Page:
Two-thirds of the world’s population under 50 years have the highly infectious herpes virus that causes cold sores around the mouth, the World Health Organization said on wednesday in its first estimate of the global prevalence of the disease.
More than 3.7 billion people under 50 suffer from herpes simplex virus type 1 (HSV-1), generally after their capture in childhood, according to a WHO study.
That’s in addition to 417 million people in the 17-49 age range who have the other form of the disease, HSV-2, which causes genital herpes.
HSV-1 usually causes mouth ulcers instead of genital infection, but it is becoming a growing cause of genital infection too, mainly in rich countries.
This is because improved hygiene in rich countries is decreasing rates of HSV-1 infection in childhood, leaving young people at greater risk of being caught orally when they become sexually active.
HSV-2 can increase the risk of spreading and spread of HIV, the disease that causes AIDS. Little is known about any relationship between HSV-1 and HIV / AIDS, although it can lead to other serious complications such as encephalitis.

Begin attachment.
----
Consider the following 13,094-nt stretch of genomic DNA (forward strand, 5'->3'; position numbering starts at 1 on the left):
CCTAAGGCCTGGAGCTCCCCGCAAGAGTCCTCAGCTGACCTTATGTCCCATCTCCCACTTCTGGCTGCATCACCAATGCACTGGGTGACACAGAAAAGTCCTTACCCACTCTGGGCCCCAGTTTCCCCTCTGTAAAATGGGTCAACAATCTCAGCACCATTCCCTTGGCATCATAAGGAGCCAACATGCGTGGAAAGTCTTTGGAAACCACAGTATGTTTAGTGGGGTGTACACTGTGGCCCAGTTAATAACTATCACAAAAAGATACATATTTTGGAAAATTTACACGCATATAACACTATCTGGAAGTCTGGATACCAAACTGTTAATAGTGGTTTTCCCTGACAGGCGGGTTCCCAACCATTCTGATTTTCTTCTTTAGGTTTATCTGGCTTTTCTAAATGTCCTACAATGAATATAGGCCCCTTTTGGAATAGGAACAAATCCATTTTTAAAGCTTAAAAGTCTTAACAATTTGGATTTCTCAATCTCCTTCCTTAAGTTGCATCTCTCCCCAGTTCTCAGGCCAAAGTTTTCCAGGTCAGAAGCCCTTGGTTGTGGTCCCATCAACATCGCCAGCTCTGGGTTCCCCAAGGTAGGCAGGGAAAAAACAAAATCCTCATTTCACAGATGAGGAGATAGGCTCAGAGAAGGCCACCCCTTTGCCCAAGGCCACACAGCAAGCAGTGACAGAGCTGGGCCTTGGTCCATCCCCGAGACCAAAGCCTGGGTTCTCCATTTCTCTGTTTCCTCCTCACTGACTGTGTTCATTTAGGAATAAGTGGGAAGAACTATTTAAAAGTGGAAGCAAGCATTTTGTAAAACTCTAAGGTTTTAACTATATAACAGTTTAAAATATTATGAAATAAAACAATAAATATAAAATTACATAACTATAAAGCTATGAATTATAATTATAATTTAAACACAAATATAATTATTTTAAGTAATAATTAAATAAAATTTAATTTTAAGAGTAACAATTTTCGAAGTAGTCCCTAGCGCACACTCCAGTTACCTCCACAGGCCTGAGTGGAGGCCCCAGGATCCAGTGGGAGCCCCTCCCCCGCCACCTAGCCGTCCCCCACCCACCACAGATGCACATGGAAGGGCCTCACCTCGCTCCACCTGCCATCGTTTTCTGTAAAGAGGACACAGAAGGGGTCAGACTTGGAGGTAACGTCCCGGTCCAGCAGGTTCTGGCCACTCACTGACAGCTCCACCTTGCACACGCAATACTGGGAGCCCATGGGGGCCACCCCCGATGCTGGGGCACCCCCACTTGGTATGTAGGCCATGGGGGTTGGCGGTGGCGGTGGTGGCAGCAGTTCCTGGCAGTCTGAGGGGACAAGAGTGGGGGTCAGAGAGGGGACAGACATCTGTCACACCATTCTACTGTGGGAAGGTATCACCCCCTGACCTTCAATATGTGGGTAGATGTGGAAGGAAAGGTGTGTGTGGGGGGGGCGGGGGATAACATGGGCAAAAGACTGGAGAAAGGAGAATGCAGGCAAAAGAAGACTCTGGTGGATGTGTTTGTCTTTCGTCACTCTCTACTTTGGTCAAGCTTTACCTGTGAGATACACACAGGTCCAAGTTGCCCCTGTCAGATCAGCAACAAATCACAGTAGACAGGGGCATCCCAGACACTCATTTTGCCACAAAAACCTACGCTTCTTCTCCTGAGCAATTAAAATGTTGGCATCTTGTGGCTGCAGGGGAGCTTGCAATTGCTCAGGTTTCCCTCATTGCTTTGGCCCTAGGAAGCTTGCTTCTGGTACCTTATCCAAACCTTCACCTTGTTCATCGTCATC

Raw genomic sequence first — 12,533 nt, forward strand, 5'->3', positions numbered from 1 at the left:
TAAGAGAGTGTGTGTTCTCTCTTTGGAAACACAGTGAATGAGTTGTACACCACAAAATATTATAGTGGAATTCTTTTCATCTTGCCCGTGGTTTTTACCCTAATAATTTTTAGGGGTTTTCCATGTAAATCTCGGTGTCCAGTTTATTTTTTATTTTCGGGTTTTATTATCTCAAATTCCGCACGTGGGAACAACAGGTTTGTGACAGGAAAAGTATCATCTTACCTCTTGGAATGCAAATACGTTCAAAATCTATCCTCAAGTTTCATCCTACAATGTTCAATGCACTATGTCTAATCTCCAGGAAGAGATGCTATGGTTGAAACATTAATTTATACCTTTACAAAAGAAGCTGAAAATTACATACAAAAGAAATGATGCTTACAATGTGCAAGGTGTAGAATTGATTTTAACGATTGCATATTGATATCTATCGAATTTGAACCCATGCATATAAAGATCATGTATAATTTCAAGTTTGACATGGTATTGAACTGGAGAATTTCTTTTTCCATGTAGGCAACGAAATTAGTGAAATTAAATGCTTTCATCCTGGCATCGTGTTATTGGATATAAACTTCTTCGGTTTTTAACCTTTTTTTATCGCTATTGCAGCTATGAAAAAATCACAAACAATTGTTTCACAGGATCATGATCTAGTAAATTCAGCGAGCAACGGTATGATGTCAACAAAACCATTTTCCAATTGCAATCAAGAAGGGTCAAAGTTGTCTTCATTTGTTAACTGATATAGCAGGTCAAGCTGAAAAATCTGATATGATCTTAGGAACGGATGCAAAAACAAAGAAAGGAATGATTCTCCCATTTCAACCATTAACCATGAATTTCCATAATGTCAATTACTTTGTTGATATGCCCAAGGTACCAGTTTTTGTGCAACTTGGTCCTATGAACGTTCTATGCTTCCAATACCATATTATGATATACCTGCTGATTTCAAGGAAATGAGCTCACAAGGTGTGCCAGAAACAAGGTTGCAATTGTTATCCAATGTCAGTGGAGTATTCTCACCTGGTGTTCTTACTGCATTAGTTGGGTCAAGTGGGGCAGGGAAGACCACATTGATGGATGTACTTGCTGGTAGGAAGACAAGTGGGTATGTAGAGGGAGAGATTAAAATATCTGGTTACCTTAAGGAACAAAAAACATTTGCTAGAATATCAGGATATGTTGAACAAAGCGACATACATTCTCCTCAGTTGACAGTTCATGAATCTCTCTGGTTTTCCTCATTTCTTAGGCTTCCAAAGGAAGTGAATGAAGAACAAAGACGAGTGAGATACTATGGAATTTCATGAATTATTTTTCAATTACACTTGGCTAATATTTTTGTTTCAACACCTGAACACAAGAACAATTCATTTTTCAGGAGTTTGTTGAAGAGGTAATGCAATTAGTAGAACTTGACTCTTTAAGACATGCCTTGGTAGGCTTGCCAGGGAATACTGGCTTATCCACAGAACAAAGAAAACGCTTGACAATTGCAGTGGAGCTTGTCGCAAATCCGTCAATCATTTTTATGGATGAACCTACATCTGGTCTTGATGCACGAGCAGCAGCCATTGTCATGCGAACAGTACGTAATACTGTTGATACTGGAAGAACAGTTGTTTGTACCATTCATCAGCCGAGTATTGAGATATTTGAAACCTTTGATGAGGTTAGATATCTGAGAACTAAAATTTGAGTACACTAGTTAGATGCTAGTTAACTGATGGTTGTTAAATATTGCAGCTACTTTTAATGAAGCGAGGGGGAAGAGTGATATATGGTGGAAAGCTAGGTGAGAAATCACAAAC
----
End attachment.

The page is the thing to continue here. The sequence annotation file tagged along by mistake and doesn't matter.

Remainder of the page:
“We really need to accelerate the development of herpes simplex virus vaccines and if a vaccine designed to prevent HSV-2 infection also prevents HSV-1, it would have far-reaching benefits,” said Sami Gottlieb, a WHO physician.
Nathalie Broutet, also a WHO medical officer, said the US National Institutes of Health and companies such as GlaxoSmithKline Plc participated in trials to determine whether a preventative or therapeutic vaccine was preferable.
Gottlieb said that GSK had previously abandoned a vaccine trial after finding the product was not effective against HSV-2, although it demonstrated some effectiveness against HSV-1.
“That was interesting and promising and gave a proof of concept that these vaccines can be developed. There is a lot of work going on and we are hopeful that we will have an HSV vaccine in the future,” he said.
Several phase 1 and phase 2 trials were underway, he said. Genocea Biosciences Inc. recently stopped working on a pneumonia vaccine in favor of its most promising work on genital herpes.
Aciclovir (the active ingredient in Zovirax) belongs to a group of medicines called “antivirals”. Zovirax works by stopping the production of the herpes virus. This reduces the duration and severity of a herpes outbreak. Zovirax does not get rid of the virus from your body.